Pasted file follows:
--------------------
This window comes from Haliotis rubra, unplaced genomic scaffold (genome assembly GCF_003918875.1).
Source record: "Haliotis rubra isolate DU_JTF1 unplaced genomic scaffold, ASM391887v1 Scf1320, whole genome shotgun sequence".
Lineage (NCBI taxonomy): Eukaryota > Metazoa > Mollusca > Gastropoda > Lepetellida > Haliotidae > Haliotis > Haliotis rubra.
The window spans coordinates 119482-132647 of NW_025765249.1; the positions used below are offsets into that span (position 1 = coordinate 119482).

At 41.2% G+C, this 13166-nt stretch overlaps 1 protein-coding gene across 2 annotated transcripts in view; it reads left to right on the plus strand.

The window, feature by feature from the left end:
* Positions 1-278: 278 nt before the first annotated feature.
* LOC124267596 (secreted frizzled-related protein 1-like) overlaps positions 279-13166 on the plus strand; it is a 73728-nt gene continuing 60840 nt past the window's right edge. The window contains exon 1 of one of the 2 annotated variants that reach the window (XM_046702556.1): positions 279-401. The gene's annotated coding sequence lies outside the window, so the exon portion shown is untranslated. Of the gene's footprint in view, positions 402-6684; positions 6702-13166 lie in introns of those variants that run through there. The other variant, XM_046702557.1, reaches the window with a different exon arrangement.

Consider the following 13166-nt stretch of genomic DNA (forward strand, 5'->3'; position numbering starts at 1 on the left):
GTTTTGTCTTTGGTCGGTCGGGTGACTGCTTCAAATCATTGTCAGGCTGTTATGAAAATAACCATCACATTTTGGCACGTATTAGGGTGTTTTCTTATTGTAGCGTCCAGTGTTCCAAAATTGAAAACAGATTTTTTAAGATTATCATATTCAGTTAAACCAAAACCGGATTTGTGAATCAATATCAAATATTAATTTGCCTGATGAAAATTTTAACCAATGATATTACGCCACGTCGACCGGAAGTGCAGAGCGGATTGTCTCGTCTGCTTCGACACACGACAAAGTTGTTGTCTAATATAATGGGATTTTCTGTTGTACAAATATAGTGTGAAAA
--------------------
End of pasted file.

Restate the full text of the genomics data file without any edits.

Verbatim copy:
This window comes from Haliotis rubra, unplaced genomic scaffold (genome assembly GCF_003918875.1).
Source record: "Haliotis rubra isolate DU_JTF1 unplaced genomic scaffold, ASM391887v1 Scf1320, whole genome shotgun sequence".
Lineage (NCBI taxonomy): Eukaryota > Metazoa > Mollusca > Gastropoda > Lepetellida > Haliotidae > Haliotis > Haliotis rubra.
The window spans coordinates 119482-132647 of NW_025765249.1; the positions used below are offsets into that span (position 1 = coordinate 119482).

At 41.2% G+C, this 13166-nt stretch overlaps 1 protein-coding gene across 2 annotated transcripts in view; it reads left to right on the plus strand.

The window, feature by feature from the left end:
* Positions 1-278: 278 nt before the first annotated feature.
* LOC124267596 (secreted frizzled-related protein 1-like) overlaps positions 279-13166 on the plus strand; it is a 73728-nt gene continuing 60840 nt past the window's right edge. The window contains exon 1 of one of the 2 annotated variants that reach the window (XM_046702556.1): positions 279-401. The gene's annotated coding sequence lies outside the window, so the exon portion shown is untranslated. Of the gene's footprint in view, positions 402-6684; positions 6702-13166 lie in introns of those variants that run through there. The other variant, XM_046702557.1, reaches the window with a different exon arrangement.

Consider the following 13166-nt stretch of genomic DNA (forward strand, 5'->3'; position numbering starts at 1 on the left):
GTTTTGTCTTTGGTCGGTCGGGTGACTGCTTCAAATCATTGTCAGGCTGTTATGAAAATAACCATCACATTTTGGCACGTATTAGGGTGTTTTCTTATTGTAGCGTCCAGTGTTCCAAAATTGAAAACAGATTTTTTAAGATTATCATATTCAGTTAAACCAAAACCGGATTTGTGAATCAATATCAAATATTAATTTGCCTGATGAAAATTTTAACCAATGATATTACGCCACGTCGACCGGAAGTGCAGAGCGGATTGTCTCGTCTGCTTCGACACACGACAAAGTTGTTGTCTAATATAATGGGATTTTCTGTTGTACAAATATAGTGTGAAAA